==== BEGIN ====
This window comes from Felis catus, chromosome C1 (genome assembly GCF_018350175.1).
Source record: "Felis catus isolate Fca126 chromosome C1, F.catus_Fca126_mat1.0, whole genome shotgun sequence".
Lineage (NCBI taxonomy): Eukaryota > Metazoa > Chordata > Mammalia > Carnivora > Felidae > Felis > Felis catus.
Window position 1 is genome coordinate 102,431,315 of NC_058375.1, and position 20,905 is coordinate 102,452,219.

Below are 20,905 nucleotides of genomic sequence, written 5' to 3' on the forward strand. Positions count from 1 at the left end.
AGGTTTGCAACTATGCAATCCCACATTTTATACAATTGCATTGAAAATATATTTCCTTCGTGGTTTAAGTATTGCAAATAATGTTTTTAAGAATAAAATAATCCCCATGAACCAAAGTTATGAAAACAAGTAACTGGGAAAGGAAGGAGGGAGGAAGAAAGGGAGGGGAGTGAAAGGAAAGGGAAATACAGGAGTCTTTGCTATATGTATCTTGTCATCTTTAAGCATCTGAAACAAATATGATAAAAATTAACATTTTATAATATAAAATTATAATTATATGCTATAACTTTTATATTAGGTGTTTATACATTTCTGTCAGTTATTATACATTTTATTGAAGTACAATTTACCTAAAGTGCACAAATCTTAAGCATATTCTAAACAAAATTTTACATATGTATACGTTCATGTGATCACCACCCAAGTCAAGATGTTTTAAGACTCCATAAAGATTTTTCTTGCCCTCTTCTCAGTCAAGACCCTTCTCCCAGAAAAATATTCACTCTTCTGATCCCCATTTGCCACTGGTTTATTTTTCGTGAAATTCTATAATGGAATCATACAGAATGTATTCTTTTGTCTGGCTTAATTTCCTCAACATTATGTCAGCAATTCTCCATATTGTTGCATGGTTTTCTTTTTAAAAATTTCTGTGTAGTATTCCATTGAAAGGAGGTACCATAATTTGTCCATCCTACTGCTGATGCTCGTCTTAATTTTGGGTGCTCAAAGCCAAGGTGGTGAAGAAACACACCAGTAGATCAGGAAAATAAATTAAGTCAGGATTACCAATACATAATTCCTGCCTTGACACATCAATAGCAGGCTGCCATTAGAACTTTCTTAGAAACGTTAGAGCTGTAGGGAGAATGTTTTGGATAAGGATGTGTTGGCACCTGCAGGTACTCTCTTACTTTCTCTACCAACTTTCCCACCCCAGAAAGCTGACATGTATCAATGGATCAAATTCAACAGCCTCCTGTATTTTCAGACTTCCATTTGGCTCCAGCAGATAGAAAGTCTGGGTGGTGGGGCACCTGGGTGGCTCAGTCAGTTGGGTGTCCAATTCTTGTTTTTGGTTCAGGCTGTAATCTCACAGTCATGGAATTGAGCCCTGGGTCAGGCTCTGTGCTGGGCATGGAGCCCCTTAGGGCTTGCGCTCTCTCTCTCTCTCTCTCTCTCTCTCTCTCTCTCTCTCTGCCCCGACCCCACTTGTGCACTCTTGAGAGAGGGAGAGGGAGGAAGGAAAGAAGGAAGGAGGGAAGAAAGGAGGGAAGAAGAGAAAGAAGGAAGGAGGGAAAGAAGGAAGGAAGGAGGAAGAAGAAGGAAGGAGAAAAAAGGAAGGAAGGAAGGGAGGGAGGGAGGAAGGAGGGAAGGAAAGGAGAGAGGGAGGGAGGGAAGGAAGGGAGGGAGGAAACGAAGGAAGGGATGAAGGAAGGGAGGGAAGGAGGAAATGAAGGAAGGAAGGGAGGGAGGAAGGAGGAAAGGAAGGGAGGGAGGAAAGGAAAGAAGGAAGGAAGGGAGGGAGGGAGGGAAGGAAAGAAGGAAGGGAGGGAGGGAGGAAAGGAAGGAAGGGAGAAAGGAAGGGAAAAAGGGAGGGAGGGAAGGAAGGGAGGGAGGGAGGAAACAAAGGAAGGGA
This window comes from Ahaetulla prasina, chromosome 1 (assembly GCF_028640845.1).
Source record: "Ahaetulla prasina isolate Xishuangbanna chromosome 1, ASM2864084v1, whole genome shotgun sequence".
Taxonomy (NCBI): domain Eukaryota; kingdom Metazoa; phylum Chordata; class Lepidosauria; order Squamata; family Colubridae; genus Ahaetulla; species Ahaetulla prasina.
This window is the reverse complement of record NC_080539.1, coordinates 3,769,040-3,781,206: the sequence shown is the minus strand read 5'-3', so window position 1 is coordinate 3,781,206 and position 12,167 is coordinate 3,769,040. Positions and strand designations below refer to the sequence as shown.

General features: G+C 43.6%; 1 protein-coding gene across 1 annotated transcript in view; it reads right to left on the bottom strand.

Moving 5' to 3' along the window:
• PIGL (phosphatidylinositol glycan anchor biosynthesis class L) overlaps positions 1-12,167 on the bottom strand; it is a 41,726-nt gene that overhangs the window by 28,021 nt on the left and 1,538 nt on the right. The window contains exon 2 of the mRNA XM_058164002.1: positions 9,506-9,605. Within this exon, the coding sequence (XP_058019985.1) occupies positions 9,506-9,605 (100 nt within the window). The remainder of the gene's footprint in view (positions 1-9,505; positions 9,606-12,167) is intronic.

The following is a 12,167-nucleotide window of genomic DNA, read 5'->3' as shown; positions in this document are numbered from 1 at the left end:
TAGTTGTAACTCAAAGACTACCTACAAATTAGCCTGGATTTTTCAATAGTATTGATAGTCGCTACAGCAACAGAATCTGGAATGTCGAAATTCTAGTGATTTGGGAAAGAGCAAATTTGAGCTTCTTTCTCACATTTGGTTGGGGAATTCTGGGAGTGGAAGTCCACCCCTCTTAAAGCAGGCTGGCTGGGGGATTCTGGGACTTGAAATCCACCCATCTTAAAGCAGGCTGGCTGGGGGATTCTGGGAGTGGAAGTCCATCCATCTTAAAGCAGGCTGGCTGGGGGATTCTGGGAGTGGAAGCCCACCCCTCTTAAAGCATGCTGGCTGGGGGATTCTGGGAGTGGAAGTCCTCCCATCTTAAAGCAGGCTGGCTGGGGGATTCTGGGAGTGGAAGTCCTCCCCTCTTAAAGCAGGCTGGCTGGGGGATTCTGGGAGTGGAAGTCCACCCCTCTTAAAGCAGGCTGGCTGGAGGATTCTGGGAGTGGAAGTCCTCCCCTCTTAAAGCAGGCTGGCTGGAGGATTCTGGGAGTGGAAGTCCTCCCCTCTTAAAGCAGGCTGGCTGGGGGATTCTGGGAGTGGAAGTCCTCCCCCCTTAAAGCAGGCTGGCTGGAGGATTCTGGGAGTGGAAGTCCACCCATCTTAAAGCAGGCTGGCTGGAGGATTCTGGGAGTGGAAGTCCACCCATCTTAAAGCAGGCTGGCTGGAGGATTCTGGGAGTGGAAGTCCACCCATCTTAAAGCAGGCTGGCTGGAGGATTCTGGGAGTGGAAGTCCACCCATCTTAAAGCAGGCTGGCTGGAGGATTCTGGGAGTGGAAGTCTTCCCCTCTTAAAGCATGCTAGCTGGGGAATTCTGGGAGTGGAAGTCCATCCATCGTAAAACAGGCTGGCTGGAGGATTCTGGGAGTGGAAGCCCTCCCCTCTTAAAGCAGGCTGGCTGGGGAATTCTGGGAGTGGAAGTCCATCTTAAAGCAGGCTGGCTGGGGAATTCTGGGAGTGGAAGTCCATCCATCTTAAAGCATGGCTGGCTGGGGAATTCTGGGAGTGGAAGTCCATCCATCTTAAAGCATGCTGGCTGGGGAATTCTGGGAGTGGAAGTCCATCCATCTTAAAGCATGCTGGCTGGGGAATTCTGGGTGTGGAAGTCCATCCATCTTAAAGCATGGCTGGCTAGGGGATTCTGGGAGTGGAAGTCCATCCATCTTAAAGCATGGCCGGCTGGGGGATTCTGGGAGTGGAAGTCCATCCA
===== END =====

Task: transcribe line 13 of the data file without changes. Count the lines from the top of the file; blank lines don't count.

• PIGL (phosphatidylinositol glycan anchor biosynthesis class L) overlaps positions 1-12,167 on the bottom strand; it is a 41,726-nt gene that overhangs the window by 28,021 nt on the left and 1,538 nt on the right. The window contains exon 2 of the mRNA XM_058164002.1: positions 9,506-9,605. Within this exon, the coding sequence (XP_058019985.1) occupies positions 9,506-9,605 (100 nt within the window). The remainder of the gene's footprint in view (positions 1-9,505; positions 9,606-12,167) is intronic.